6. Box of 1-1/4” sheet rock screws (I like sheet rock screws because they are cheap, course thread, and hold in wood well).
7. Box of 2-1/2” sheet rock screws
8. Box of ¼” x ¾” long bolts, washers, and nuts.
9. Box of ¾” self-taping sheet metal screws
10. Two ¼” eye bolts with washers and nuts.
11. Two small diameter 10” bungee cords
12. One 4” strap hinge
13. One ½” x 1” PVC Tee
14. Two medium length plastic ties
15. Two angle brackets
16. A little scrap wood
17. One 4’ x 8’ piece of Masonite (or a smaller piece of you have some scrap)
18. Straight blade and Phillips blade Screw driver
19. 3/8” Wrench
20. Saber saw or similar cutting tool
21. Drill and ¼” bit and Phillips head bit
22. Wood clamps
23. Heat gun or hair dryer
24. PVC cutting tool, Hand saw, or similar cutting tool
25. Measuring tape
26. Pencil
27. Maybe some other stuff I forgot to add

Photo B Tools and materials.jpg
PHoto c Hardware for Lid.jpg

So here are the four components that you will be making:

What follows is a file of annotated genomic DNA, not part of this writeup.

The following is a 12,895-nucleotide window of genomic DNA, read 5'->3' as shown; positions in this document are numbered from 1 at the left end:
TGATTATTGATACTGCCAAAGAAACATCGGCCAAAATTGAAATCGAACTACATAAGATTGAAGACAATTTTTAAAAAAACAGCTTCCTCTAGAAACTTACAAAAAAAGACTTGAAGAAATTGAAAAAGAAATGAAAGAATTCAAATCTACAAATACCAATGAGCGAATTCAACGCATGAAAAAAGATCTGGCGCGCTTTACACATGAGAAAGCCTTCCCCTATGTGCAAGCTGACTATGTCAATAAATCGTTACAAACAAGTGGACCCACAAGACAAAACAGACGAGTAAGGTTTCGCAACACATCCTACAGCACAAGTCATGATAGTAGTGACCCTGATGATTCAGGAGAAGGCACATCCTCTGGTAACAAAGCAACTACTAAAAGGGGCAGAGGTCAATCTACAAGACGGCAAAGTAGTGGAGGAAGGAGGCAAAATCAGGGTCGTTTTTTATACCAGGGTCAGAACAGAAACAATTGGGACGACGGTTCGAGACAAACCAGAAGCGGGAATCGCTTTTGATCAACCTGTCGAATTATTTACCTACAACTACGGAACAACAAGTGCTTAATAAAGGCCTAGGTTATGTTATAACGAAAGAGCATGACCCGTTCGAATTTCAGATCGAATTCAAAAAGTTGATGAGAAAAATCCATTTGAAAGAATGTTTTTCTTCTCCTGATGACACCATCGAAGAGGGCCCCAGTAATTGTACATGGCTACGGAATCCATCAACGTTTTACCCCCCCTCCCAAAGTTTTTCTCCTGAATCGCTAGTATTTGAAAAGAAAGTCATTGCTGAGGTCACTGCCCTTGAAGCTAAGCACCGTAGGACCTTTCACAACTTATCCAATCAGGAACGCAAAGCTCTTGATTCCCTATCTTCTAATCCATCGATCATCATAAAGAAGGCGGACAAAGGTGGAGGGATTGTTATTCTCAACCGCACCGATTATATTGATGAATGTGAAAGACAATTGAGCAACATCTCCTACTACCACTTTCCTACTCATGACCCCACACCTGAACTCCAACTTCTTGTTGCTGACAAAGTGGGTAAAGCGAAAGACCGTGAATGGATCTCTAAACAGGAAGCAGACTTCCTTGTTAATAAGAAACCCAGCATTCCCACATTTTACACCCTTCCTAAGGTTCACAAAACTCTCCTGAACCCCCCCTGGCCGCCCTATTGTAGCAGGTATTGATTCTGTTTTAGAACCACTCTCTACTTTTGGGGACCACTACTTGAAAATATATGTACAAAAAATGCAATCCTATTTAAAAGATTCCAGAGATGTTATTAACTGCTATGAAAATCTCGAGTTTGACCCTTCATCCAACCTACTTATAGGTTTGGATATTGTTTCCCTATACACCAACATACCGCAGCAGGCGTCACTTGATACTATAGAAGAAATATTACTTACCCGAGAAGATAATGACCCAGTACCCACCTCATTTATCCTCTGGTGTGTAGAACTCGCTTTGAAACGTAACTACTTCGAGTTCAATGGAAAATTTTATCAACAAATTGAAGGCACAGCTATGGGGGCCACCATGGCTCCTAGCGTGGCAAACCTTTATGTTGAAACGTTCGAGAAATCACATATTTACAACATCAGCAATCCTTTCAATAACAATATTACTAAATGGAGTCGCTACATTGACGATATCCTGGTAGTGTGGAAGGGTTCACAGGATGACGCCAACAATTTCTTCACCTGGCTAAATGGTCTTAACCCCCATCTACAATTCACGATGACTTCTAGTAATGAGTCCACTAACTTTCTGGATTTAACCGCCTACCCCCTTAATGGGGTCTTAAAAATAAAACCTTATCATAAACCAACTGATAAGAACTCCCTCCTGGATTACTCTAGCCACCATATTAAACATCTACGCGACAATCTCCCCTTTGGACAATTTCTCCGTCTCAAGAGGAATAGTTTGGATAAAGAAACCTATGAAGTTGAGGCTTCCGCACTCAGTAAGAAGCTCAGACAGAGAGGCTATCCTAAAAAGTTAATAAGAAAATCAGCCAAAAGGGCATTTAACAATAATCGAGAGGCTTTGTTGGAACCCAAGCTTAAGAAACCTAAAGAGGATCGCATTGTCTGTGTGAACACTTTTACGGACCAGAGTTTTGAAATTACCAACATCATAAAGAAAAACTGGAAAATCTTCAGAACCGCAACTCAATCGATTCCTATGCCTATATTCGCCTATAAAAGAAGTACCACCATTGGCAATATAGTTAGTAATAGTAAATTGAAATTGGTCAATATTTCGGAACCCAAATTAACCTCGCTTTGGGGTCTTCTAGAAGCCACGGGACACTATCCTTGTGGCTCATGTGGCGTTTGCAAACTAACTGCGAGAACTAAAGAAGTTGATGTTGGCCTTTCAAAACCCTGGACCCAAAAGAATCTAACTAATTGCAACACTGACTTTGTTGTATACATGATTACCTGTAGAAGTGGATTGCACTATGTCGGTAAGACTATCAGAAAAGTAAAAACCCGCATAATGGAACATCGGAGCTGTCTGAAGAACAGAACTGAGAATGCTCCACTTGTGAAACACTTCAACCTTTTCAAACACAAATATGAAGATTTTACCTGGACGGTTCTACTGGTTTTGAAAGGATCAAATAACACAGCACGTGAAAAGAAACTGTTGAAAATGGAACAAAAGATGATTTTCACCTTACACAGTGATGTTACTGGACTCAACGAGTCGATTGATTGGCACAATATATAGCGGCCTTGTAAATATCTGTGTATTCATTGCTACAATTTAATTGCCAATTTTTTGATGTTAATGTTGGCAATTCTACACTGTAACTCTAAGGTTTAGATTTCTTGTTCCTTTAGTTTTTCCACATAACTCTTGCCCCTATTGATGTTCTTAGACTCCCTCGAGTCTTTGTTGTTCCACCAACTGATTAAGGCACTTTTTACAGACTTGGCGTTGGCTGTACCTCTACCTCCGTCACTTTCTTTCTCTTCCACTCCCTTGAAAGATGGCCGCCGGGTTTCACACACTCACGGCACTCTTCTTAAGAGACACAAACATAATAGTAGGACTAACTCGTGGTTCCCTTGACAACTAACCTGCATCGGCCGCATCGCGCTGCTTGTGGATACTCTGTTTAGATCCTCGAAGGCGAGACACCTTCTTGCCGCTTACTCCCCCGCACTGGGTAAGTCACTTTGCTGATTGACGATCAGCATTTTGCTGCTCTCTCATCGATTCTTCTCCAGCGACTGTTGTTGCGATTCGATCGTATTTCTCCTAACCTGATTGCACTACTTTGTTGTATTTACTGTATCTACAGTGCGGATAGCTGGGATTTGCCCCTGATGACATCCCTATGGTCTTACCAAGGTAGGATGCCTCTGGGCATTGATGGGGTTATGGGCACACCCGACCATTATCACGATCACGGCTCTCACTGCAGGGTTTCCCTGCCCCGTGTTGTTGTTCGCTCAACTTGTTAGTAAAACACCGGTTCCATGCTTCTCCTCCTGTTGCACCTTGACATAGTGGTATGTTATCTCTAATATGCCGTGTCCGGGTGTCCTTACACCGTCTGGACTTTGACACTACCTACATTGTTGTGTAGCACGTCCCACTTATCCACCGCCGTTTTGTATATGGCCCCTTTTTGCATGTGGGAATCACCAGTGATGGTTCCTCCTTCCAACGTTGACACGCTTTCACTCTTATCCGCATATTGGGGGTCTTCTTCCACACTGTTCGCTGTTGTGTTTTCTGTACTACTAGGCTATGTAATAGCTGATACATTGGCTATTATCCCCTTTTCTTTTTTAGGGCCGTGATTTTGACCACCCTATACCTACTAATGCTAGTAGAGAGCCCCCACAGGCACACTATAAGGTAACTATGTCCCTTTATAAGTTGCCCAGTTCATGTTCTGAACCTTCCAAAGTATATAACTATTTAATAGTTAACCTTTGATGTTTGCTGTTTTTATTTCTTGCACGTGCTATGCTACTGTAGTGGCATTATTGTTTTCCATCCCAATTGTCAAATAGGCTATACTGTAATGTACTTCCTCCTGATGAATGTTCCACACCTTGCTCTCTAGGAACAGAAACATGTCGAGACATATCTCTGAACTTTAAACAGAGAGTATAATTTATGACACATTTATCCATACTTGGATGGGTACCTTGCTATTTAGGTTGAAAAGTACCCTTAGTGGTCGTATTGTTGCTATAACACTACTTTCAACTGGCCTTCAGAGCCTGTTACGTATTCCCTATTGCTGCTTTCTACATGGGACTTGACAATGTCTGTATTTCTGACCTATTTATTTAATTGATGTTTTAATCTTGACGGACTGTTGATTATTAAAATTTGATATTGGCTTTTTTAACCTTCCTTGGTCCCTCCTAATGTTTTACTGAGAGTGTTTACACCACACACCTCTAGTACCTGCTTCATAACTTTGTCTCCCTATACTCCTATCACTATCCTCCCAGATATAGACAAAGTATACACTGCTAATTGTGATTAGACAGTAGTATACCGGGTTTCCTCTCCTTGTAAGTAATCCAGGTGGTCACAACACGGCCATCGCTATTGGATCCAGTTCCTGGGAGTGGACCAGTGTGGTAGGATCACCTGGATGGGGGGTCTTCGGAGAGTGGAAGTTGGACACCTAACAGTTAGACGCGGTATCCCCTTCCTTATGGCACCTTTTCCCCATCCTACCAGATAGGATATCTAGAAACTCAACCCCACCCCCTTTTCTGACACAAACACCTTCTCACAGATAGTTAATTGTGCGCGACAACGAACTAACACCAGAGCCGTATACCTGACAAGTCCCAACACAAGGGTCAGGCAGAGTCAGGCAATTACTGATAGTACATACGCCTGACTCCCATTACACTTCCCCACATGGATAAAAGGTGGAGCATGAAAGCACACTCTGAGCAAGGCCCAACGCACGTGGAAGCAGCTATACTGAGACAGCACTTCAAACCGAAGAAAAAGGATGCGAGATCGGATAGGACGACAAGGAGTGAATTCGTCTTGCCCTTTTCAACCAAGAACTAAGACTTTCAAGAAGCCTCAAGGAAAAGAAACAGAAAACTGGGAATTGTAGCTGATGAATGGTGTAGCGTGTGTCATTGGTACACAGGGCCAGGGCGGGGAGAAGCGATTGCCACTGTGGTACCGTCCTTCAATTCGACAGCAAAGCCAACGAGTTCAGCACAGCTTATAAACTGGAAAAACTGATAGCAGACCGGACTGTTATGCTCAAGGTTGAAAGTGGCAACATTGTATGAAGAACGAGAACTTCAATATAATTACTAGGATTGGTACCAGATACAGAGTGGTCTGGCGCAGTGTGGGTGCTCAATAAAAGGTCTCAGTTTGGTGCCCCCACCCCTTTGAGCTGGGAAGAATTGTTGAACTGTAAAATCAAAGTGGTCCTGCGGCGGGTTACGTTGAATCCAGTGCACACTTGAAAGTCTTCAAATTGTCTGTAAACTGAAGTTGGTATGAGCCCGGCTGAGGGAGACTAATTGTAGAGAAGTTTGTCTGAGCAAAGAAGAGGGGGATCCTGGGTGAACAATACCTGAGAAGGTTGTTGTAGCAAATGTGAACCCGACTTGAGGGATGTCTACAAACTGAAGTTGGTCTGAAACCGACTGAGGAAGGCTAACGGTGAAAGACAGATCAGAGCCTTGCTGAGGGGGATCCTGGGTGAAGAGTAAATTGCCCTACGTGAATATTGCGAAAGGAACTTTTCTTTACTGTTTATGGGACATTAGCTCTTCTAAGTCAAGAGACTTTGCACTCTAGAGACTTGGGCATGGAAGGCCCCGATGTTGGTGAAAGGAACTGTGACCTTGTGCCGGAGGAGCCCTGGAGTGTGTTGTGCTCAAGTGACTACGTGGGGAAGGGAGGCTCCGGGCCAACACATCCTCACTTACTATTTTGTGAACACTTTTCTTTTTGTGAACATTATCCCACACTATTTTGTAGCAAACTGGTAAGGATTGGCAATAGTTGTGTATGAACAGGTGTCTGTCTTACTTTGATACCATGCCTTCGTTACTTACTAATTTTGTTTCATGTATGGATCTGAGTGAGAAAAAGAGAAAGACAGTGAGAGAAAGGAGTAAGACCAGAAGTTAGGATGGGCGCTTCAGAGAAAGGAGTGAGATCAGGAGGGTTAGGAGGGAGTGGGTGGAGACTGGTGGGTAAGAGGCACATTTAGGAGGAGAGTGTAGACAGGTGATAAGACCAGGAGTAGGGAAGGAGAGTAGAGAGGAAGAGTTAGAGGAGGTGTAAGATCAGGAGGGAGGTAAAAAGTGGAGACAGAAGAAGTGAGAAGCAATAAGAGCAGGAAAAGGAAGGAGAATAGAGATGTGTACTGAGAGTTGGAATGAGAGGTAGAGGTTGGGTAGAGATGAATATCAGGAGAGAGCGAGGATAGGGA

1. You need the prop. The Spirit Halloween Zombie Pop Up or something similar

Pop up prop.jpg

2: You need a barrel. I made ours using two half barrel plastic planters from Lowes.

Step 1 Barrel and pop up box 2.jpg

3: You need a lid for the barrel

Step 11 Attach Hinge to Lid.jpg

4: You need a base for the barrel

Step 4B Barrel Base Frame.jpg

Step 1: Make the Barrel. You will be putting the two ½ barrel plastic planters together to make a barrel. Follow the tutorial at the link below to do this. Stop when you have joined the two half barrels together.

Photo D Barrel and pop up box.jpg

Step 2: Once you make the barrel you need to prepare it for your resident pirate. Since the pirate is too tall to fit in the barrel you will have to adjust the barrel to fit the pirate. To do this you will be making a base for the barrel to sit on. This will raise the barrel a total of about 6 1/2” and provide a little weight to hold the barrel in place when it activates. However, you will start by first cutting a hole in the top of the barrel leaving about ½” lip all the way around the barrel. This is for the barrel lid that you will be making later to rest on. Now, cut another similar hole at the bottom of the barrel leaving the same ½” lip. This lip will be used to secure the barrel to the wooden base top you will be making later as well.

Step 2 Cut Barrel Top.jpg